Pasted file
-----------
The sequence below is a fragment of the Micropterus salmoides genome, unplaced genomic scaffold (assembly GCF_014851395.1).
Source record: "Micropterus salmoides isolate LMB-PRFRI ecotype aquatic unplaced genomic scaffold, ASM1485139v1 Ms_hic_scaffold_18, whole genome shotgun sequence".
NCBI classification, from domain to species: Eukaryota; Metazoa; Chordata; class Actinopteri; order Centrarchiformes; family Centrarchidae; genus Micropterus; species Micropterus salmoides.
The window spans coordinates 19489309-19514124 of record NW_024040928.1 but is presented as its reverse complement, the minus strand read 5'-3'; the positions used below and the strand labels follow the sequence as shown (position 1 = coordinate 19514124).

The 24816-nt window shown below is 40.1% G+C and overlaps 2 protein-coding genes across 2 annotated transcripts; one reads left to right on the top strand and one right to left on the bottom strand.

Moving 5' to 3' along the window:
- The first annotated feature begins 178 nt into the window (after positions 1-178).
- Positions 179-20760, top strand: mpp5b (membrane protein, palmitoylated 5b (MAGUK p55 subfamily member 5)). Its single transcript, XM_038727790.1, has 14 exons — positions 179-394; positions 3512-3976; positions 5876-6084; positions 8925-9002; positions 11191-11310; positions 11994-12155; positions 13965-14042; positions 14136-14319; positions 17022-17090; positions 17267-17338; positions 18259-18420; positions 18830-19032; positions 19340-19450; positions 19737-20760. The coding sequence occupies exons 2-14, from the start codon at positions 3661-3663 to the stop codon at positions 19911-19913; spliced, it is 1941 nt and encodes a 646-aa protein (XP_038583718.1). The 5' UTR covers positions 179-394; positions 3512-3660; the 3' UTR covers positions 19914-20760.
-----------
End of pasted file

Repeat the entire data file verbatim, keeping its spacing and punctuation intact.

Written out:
The sequence below is a fragment of the Micropterus salmoides genome, unplaced genomic scaffold (assembly GCF_014851395.1).
Source record: "Micropterus salmoides isolate LMB-PRFRI ecotype aquatic unplaced genomic scaffold, ASM1485139v1 Ms_hic_scaffold_18, whole genome shotgun sequence".
NCBI classification, from domain to species: Eukaryota; Metazoa; Chordata; class Actinopteri; order Centrarchiformes; family Centrarchidae; genus Micropterus; species Micropterus salmoides.
The window spans coordinates 19489309-19514124 of record NW_024040928.1 but is presented as its reverse complement, the minus strand read 5'-3'; the positions used below and the strand labels follow the sequence as shown (position 1 = coordinate 19514124).

The 24816-nt window shown below is 40.1% G+C and overlaps 2 protein-coding genes across 2 annotated transcripts; one reads left to right on the top strand and one right to left on the bottom strand.

Moving 5' to 3' along the window:
- The first annotated feature begins 178 nt into the window (after positions 1-178).
- Positions 179-20760, top strand: mpp5b (membrane protein, palmitoylated 5b (MAGUK p55 subfamily member 5)). Its single transcript, XM_038727790.1, has 14 exons — positions 179-394; positions 3512-3976; positions 5876-6084; positions 8925-9002; positions 11191-11310; positions 11994-12155; positions 13965-14042; positions 14136-14319; positions 17022-17090; positions 17267-17338; positions 18259-18420; positions 18830-19032; positions 19340-19450; positions 19737-20760. The coding sequence occupies exons 2-14, from the start codon at positions 3661-3663 to the stop codon at positions 19911-19913; spliced, it is 1941 nt and encodes a 646-aa protein (XP_038583718.1). The 5' UTR covers positions 179-394; positions 3512-3660; the 3' UTR covers positions 19914-20760.